Day 4 of a 5 day Autumn Tour today. Having headed west yesterday, we decided to go the other way along the coast this morning. It was glorious weather to be out on the coast – sunshine, blue skies and light winds. It could almost have been summer!
We drove along to Cley first and headed out to walk around the south side of the reserve. We could hear Bearded Tits calling almost immediately – there was a lot of ‘pinging’ coming from the reedbed this morning. As we walked along the path, suddenly four Bearded Tits flew up from the reeds and started climbing up into the sky. This is the time of year when little parties of them disperse along the coast but they could not pluck up the courage to move today and eventually dropped back into the reeds. It was perfect conditions for looking for Bearded Tits – sunny and still.
We walked round to where we thought we might be able to see them better and, between more bouts of ‘pinging’, we saw eight Bearded Tits flying around the tops of the reeds together. They kept flying round and dropping into the reeds, but eventually they landed and climbed up into the tops where we could get them in the scope. They looked amazing in the morning sun, with three cracking males with grey heads and drooping black moustaches (beards!).
Nearby, a female Marsh Harrier was perched in the top of one of the bushes in the reedbed. We got her in the scope and enjoyed amazing views of her too. She sat there for a while looking round, then started calling. A Magpie came to investigate but just hopped around in the bush below her and she ignored it. She seemed to yawn a couple of times, opening her bill and stretching her neck up – she looked like she might be calling, but though we had heard her earlier we didn’t when she did this.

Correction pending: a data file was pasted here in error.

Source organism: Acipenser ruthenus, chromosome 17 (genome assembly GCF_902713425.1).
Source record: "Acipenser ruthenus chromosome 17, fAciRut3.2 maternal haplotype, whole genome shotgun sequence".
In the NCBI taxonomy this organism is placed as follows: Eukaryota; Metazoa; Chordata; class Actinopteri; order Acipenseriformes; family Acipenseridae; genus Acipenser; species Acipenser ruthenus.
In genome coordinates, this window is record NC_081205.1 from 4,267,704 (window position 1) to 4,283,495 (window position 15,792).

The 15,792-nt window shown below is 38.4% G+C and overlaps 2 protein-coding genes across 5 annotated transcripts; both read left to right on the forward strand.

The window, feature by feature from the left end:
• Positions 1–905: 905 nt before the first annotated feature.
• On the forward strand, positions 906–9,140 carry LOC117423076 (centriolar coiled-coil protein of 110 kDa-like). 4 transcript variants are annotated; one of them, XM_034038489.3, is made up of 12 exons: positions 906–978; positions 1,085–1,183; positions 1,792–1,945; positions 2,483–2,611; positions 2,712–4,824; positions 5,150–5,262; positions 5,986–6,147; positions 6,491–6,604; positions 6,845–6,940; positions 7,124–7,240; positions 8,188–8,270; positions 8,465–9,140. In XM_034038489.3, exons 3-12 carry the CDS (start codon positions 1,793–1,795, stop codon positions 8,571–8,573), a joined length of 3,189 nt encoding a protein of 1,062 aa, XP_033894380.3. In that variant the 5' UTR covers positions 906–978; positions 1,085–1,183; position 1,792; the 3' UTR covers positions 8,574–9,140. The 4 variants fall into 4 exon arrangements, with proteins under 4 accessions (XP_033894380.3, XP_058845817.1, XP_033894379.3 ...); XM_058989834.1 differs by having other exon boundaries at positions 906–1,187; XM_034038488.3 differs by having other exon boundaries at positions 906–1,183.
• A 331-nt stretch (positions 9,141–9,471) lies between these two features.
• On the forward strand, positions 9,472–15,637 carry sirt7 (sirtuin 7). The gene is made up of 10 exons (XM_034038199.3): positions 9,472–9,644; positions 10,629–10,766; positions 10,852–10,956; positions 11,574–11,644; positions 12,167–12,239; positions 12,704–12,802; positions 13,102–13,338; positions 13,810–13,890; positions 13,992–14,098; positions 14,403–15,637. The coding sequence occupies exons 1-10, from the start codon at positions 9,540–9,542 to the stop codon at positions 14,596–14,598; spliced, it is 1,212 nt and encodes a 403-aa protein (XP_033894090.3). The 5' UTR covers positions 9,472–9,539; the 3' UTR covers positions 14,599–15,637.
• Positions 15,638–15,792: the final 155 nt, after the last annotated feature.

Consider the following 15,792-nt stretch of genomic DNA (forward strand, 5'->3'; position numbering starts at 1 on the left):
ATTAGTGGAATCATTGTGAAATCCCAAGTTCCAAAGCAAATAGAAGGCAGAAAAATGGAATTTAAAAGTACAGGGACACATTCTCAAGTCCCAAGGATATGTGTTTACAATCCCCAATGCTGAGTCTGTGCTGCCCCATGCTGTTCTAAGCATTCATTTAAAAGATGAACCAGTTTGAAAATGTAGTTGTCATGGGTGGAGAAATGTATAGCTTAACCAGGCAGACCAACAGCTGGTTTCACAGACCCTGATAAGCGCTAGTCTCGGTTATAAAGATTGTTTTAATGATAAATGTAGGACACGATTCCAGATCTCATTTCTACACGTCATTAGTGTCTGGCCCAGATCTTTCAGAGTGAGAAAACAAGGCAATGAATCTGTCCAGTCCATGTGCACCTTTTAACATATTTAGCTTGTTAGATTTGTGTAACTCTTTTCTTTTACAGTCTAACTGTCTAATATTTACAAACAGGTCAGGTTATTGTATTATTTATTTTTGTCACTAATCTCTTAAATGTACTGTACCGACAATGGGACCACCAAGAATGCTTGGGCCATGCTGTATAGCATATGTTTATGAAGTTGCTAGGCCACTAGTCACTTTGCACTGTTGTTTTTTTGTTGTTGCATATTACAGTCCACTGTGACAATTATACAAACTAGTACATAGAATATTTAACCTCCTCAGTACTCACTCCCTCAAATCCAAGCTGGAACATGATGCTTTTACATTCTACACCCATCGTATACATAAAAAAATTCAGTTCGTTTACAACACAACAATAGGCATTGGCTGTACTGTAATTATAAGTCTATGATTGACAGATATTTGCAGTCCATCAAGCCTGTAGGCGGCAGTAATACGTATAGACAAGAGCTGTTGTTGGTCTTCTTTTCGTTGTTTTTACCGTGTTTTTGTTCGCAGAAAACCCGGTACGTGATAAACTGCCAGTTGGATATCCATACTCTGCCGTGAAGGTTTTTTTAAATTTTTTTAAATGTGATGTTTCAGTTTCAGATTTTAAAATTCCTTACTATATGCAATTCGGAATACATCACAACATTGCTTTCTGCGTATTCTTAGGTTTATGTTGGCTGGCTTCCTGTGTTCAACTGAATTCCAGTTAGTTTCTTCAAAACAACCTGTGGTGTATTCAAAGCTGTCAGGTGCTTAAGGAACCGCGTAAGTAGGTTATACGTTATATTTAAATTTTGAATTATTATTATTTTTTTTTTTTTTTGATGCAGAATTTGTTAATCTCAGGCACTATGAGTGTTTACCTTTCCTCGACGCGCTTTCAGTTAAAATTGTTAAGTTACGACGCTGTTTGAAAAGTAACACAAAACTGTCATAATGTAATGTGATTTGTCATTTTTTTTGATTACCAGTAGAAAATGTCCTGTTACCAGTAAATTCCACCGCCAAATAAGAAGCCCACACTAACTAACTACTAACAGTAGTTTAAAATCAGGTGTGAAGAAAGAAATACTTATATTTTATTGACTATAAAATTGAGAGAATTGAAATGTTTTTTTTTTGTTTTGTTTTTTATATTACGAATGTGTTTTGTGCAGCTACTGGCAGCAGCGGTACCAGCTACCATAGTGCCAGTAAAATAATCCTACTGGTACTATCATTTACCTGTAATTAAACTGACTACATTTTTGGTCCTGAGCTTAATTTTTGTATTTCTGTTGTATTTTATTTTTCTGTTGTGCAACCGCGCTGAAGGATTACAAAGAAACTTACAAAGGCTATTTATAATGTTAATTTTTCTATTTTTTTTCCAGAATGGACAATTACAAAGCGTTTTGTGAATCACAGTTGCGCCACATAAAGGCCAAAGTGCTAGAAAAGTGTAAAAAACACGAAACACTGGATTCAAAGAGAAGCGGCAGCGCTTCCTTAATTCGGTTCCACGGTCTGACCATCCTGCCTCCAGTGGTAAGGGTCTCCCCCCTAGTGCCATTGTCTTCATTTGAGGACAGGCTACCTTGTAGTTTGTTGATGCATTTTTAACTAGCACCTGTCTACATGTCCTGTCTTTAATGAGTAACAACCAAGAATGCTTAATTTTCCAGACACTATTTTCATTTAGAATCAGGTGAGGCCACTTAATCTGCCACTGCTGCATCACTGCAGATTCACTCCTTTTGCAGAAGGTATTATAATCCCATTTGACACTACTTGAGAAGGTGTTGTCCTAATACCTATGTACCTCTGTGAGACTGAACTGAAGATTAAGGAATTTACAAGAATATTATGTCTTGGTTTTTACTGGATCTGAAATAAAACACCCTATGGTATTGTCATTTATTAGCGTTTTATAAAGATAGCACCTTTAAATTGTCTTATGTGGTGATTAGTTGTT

She preened for a while and stretched, hanging out her left wing at one point, giving us a great view of the pale leading edge to the inner wing shown by adult female Marsh Harriers. Stunning views!
The water levels on the reserve have been high in the last couple of weeks, which is good for the ducks arriving for the winter, but with all scrapes in a similar state it means there have not been so many waders. We had a quick look at Pat’s Pool and could see that there was still a lot of water. There were lots of birds present – especially ducks, mostly Wigeon and Teal, with a few Shoveler and a couple of Pintail. Most of the drakes are still in drab eclipse plumage, but a drake Teal was more advanced in its moult and already showing a rather smart head pattern. A single Gadwall was also a smart drake.